How could the human soul itself feel in the course of subsequent centuries? It could perceive how these marvelous revelations of an older time spoke about the true, spiritual, celestial home of mankind. It could then look into all that surrounded it. It saw with eyes, heard with ears, grasped things with the sense of touch; it could think with the intellect about things, the intellect that never penetrates into the spiritual element proclaimed in the revelation of Krishna. And the soul could say to itself, “There is an ancient holy teaching from times past which tells of a world, our spiritual home which lies all around us, around that world which is all that we now recognize. We no longer live in that spiritual home; we have been expelled from that world of which Krishna spoke so magnificently.”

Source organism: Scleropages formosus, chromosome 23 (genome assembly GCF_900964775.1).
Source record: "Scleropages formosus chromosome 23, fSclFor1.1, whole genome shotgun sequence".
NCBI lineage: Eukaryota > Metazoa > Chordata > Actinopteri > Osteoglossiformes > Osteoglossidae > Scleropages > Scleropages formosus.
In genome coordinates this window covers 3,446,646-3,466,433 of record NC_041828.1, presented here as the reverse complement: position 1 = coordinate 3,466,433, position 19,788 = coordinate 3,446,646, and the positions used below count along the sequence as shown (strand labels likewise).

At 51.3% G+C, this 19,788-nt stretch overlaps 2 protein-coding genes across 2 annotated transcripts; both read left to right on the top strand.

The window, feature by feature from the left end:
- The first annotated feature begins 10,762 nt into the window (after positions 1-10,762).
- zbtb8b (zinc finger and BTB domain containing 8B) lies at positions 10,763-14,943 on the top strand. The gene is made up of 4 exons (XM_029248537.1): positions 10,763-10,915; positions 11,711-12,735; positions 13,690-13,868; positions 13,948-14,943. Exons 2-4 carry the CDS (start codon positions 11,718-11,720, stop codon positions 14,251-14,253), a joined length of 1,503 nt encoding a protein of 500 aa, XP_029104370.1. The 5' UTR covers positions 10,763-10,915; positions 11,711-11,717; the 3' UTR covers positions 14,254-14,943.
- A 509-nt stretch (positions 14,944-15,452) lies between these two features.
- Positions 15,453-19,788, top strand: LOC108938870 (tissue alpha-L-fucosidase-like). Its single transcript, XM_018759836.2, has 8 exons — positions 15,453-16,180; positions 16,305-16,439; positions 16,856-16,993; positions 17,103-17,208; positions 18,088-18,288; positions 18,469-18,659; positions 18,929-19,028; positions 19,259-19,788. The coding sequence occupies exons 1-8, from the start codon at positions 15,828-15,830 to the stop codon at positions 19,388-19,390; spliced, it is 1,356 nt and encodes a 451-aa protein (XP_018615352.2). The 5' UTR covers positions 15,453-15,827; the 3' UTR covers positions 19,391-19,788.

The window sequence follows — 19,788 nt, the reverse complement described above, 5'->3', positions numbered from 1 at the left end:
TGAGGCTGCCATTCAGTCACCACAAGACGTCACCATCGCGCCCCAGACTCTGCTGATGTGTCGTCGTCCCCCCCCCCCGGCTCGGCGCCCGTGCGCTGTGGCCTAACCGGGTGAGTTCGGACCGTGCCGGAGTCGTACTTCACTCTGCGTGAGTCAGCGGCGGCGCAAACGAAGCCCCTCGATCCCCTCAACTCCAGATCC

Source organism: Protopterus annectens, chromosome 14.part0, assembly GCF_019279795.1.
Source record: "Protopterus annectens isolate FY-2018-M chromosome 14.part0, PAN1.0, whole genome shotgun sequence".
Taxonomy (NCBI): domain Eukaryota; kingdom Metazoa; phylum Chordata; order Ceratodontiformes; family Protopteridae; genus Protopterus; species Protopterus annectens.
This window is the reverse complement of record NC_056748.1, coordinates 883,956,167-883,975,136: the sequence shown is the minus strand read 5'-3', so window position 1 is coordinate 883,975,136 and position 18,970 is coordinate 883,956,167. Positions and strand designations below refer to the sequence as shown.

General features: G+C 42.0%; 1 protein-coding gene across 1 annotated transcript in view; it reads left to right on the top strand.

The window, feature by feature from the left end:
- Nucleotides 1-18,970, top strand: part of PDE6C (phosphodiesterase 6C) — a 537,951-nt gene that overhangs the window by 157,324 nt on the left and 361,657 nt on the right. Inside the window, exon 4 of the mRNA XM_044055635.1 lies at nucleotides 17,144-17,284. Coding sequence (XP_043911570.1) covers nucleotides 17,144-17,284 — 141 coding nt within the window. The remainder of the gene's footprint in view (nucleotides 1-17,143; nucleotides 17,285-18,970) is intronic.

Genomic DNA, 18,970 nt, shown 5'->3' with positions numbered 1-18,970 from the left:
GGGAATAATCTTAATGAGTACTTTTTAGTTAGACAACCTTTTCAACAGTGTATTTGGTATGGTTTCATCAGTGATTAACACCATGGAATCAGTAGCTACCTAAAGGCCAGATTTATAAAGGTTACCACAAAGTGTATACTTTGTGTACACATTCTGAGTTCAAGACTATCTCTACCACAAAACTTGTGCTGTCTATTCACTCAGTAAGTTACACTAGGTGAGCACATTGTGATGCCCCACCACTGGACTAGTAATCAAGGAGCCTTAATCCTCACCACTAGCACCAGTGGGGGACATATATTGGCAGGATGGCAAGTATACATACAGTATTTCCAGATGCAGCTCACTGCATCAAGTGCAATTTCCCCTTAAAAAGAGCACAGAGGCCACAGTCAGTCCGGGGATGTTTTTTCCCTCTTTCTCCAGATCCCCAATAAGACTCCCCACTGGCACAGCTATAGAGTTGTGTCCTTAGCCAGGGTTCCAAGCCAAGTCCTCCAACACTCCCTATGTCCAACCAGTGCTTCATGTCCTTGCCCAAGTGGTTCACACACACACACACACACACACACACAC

Then comes the Buddha. How does he speak of the marvels of the world spoken of by Krishna to human souls which could perceive only what eyes can see and ears hear? He says, “Certainly you live in the world of the senses. The yearning that drives you from incarnation to incarnation has led you into this world. But I am telling you of that path which can lead you out of this world and into that world of which Krishna spoke. I am telling you about the path through which you will be redeemed from the world that is not the world of Krishna.” Buddha's teaching in these later centuries resounds like a kind of nostalgia for the world of Krishna. In this respect the Buddha seems to us like the last successor of Krishna, as Krishna's successor who had to come. And if the Buddha himself had spoken of Krishna, how would he have been able to speak about him? He would have said something like this: “I have come to proclaim to you again the greater one who was my predecessor. Turn your mind backward to the Krishna who was greater than I, and you will see what you can attain if you leave this world which is not your true spiritual home. I will show you the path by which you can redeem yourselves from the world of sense. I lead you back to Krishna.”